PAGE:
I love leafing through The Saveur 100. I can spend many fun-filled hours mulling over the magazine's choices. It just made it to my mailbox, and as usual, is filled with mostly thoughtful, surprising choices, with a few puzzlements thrown in for good measure.

My Favorite Thoughtful, Surprising Choices

Number 8: Les Blank, the Bay Area filmmaker who loves food and music in equal measure. Rent or buy Spend It All, Garlic Is As Good As Ten Mothers, or A Well-Spent Life. Last year, after a 20-year absence from the scene, he released All in This Tea, in which he follows a tea enthusiast through China.

Number 30: I appreciate the shout out to wonton soup. But it has to be good wonton soup, which is in perilously short supply in America. And bad wonton, unlike bad pizza, is not still pretty good. In fact it's dishwater bad.

Number 42: Writer and cookbook author Sheila Hibben, who initially championed local food and regional specialties with the 1932 publication of The National Cookbook: A National Americana. 1932! That's cool.

Number 45: Honeybees. And I am quoting verbatim here: "In a mystery that carries more than a whiff of the apocalyptic, billions of honeybees all over the world have gone missing. Colony Collapse Disorder, as scientists have dubbed it, has affected the livelihood of not just makers of honey but also the farmers who depend on bees to pollinate their crops. The bees' plight has made us newly respectful of the subtle but substantial role these creatures play in our daily lives."

Number 85: Marks & Spencer. I like any department store that sells Honey Roast Wiltshire Ham-flavored potato chips (or crisps, as the Brits call them). Then when I went online to see what over flavors they had, I discovered roquefort and bacon, Stilton and pork, and cheddar and caramelized shallot-flavored chips. C'mon, Frito-Lay, get with the pork chip program.

Number 100: I loved this one: The Year the Farm Bill Became Sexy. 'Nuff said.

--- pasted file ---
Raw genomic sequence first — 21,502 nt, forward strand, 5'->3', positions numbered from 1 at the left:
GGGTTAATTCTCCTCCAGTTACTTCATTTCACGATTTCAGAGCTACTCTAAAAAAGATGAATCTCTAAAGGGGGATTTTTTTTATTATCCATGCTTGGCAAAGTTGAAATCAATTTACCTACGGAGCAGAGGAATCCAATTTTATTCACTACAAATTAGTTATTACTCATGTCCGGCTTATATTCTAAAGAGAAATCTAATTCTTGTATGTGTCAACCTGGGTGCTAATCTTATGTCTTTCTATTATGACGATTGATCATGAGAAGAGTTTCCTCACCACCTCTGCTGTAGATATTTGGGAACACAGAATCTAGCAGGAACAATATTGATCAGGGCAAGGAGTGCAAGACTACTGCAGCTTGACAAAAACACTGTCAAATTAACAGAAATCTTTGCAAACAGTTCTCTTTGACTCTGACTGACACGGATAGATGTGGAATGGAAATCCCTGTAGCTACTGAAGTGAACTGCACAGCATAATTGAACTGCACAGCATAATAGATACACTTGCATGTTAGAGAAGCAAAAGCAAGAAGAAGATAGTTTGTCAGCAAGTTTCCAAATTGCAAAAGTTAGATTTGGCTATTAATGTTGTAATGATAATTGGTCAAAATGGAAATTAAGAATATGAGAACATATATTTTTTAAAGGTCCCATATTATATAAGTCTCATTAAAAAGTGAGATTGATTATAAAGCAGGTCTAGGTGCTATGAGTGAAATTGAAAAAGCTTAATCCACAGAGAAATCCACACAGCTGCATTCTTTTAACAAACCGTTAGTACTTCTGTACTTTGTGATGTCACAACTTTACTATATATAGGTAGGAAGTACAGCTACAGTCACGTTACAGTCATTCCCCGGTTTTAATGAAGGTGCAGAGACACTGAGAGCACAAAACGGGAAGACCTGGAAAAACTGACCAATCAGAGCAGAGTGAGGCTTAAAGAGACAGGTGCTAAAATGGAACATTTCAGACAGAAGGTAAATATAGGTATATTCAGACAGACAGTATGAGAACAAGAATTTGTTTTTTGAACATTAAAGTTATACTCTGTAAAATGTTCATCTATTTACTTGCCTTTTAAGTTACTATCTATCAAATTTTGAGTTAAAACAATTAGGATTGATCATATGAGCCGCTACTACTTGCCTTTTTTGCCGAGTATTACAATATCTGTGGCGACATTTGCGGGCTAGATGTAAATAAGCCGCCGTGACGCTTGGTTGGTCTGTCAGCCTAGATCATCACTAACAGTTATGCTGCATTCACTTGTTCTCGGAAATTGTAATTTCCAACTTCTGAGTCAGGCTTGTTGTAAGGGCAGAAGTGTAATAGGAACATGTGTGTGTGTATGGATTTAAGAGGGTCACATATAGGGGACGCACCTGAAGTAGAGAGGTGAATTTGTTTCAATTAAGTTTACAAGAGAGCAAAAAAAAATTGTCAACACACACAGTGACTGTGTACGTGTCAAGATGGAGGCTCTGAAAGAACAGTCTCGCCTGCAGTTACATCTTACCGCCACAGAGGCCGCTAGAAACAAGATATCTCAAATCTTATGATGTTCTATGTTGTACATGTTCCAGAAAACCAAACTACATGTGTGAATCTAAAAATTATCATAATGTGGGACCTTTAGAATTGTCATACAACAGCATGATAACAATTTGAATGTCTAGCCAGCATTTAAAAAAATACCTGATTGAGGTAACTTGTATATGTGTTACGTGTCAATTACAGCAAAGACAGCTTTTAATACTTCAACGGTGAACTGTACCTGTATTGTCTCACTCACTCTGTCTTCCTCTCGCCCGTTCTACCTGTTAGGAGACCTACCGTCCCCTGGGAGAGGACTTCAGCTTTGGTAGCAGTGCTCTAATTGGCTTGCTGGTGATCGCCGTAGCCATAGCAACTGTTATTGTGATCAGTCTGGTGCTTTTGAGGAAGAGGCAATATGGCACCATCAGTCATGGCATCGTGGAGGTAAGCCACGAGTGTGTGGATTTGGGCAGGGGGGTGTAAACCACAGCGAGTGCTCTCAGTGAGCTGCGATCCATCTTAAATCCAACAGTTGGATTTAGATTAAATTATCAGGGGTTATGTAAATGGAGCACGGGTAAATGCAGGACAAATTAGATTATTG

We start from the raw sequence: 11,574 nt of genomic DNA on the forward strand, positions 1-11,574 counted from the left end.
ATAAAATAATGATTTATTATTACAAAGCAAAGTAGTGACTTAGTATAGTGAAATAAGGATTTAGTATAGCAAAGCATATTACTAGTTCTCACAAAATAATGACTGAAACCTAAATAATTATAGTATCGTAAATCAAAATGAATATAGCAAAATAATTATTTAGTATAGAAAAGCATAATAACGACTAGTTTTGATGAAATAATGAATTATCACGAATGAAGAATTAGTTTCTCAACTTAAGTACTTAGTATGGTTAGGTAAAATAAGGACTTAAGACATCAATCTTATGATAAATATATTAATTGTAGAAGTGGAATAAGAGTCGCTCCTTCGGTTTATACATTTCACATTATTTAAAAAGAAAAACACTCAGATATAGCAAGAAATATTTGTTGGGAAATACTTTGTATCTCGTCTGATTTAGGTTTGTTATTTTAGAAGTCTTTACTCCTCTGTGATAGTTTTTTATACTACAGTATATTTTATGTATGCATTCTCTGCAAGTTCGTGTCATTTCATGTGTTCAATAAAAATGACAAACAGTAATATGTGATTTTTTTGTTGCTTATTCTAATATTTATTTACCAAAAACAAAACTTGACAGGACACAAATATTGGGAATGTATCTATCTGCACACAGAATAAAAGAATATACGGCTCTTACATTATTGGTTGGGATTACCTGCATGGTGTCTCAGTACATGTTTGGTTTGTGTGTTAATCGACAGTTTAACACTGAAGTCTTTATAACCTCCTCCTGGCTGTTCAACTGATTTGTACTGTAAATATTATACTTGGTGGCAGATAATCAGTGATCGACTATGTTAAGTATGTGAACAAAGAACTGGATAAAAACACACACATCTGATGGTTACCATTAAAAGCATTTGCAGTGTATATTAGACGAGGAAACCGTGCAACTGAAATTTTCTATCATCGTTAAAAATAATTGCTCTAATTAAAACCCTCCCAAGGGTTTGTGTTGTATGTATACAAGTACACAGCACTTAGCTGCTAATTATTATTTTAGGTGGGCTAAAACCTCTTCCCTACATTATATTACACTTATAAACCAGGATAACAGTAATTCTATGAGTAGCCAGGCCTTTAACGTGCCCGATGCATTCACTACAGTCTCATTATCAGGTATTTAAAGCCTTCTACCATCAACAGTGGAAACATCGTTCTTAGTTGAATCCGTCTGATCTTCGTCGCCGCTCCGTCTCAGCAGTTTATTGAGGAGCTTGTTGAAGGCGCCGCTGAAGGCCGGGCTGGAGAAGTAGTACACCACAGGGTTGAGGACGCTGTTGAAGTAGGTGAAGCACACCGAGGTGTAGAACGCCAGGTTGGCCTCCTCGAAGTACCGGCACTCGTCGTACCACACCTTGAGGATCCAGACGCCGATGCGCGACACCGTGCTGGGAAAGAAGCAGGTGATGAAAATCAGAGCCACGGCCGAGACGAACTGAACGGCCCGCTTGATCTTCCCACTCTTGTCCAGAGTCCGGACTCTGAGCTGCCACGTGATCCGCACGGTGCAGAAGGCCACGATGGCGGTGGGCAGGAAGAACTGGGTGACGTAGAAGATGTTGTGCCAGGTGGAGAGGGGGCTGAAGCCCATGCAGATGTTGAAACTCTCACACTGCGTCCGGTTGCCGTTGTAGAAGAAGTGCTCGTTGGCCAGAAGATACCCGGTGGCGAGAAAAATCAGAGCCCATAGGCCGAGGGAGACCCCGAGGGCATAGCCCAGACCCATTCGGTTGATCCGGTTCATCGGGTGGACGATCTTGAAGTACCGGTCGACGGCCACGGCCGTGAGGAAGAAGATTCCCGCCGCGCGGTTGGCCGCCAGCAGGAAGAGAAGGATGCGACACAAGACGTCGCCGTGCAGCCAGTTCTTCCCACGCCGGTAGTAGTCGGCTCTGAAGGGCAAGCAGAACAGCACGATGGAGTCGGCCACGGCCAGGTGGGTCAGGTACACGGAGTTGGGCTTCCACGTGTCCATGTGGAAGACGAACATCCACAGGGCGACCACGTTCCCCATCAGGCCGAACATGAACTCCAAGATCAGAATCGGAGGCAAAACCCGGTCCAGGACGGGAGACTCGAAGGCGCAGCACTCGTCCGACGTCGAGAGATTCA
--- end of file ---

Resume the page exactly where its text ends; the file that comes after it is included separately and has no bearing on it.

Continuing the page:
The Puzzlements

Number 13: Tomato aspic? This is Saveur at its romanticized wayback-machine worst. Do we really need to celebrate tomato aspic?

Number 36: Hand-washing dishes. Hand-washing a few dishes is satisfying in an elemental sort of way. It might be a noble chore. Hand-washing a dinner party's worth of dishes, when you're really tired and want to go to bed, is no fun.

Number 49: Asian fruits, including durians. Durians smell like, in the immortal words of one famous New York chef, a gas leak. Plus, the carbon footprint of a durian, shipped from Southeast Asia, would make Al Gore gasp.

Number 60: Independent butchers, whose cause I have lionized for years. But Napa-based Fatted Calf, one of four places mentioned, is, as far as I know, a charcuterie maker and not a butcher. And if Saveur were going to focus on charcuterie, New York's Salumeria Biellese should certainly have been mentioned (maybe they have already been on the list). (I did love reading about a real independent butcher, Fleischer's in upstate New York, which I have heard wonderful things about.) Plus, in New York at least, there are many independent butchers worth mentioning, including the Florence Meat Market in Greenwich Village, Schatzie's on the Upper East Side, and Oppenheimer's on the Upper West Side, Staubitz's in Brooklyn, to name but a few.

Number 80: Cincinnati chili. Have they run out of truly delicious regional foods to celebrate? Cincinnati chili is perfectly OK, but I'm not sure it's worthy of inclusion in the Saveur 100. Maybe I'm wrong, but have you ever had a transcendent bowl of Cincinnati chili?


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